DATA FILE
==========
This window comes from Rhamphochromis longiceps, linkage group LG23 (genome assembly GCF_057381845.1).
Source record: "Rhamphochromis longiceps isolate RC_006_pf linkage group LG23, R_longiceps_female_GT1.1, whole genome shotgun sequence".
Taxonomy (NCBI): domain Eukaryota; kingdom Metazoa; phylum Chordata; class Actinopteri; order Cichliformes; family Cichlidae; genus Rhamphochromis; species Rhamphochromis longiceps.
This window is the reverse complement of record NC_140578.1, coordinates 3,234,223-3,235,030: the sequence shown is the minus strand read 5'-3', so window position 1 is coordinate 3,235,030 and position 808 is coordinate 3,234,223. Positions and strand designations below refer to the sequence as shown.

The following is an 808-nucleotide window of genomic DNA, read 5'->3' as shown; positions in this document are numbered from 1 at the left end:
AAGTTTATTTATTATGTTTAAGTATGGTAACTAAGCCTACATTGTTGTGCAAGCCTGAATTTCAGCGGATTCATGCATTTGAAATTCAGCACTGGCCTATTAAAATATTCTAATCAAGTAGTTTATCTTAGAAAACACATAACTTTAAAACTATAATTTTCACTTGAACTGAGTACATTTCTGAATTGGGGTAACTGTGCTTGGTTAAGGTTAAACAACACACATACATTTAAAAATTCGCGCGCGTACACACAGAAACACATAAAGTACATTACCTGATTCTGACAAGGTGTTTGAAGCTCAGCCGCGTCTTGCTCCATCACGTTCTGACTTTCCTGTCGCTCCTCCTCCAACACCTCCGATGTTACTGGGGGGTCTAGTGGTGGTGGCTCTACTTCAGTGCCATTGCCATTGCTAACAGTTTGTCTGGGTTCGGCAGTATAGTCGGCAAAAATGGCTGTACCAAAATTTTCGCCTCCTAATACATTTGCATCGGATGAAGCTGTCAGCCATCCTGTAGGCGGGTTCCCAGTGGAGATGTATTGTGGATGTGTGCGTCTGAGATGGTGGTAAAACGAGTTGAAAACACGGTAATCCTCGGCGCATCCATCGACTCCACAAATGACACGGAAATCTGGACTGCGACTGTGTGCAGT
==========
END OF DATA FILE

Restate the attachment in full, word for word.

This window comes from Rhamphochromis longiceps, linkage group LG23 (genome assembly GCF_057381845.1).
Source record: "Rhamphochromis longiceps isolate RC_006_pf linkage group LG23, R_longiceps_female_GT1.1, whole genome shotgun sequence".
Taxonomy (NCBI): domain Eukaryota; kingdom Metazoa; phylum Chordata; class Actinopteri; order Cichliformes; family Cichlidae; genus Rhamphochromis; species Rhamphochromis longiceps.
This window is the reverse complement of record NC_140578.1, coordinates 3,234,223-3,235,030: the sequence shown is the minus strand read 5'-3', so window position 1 is coordinate 3,235,030 and position 808 is coordinate 3,234,223. Positions and strand designations below refer to the sequence as shown.

The following is an 808-nucleotide window of genomic DNA, read 5'->3' as shown; positions in this document are numbered from 1 at the left end:
AAGTTTATTTATTATGTTTAAGTATGGTAACTAAGCCTACATTGTTGTGCAAGCCTGAATTTCAGCGGATTCATGCATTTGAAATTCAGCACTGGCCTATTAAAATATTCTAATCAAGTAGTTTATCTTAGAAAACACATAACTTTAAAACTATAATTTTCACTTGAACTGAGTACATTTCTGAATTGGGGTAACTGTGCTTGGTTAAGGTTAAACAACACACATACATTTAAAAATTCGCGCGCGTACACACAGAAACACATAAAGTACATTACCTGATTCTGACAAGGTGTTTGAAGCTCAGCCGCGTCTTGCTCCATCACGTTCTGACTTTCCTGTCGCTCCTCCTCCAACACCTCCGATGTTACTGGGGGGTCTAGTGGTGGTGGCTCTACTTCAGTGCCATTGCCATTGCTAACAGTTTGTCTGGGTTCGGCAGTATAGTCGGCAAAAATGGCTGTACCAAAATTTTCGCCTCCTAATACATTTGCATCGGATGAAGCTGTCAGCCATCCTGTAGGCGGGTTCCCAGTGGAGATGTATTGTGGATGTGTGCGTCTGAGATGGTGGTAAAACGAGTTGAAAACACGGTAATCCTCGGCGCATCCATCGACTCCACAAATGACACGGAAATCTGGACTGCGACTGTGTGCAGT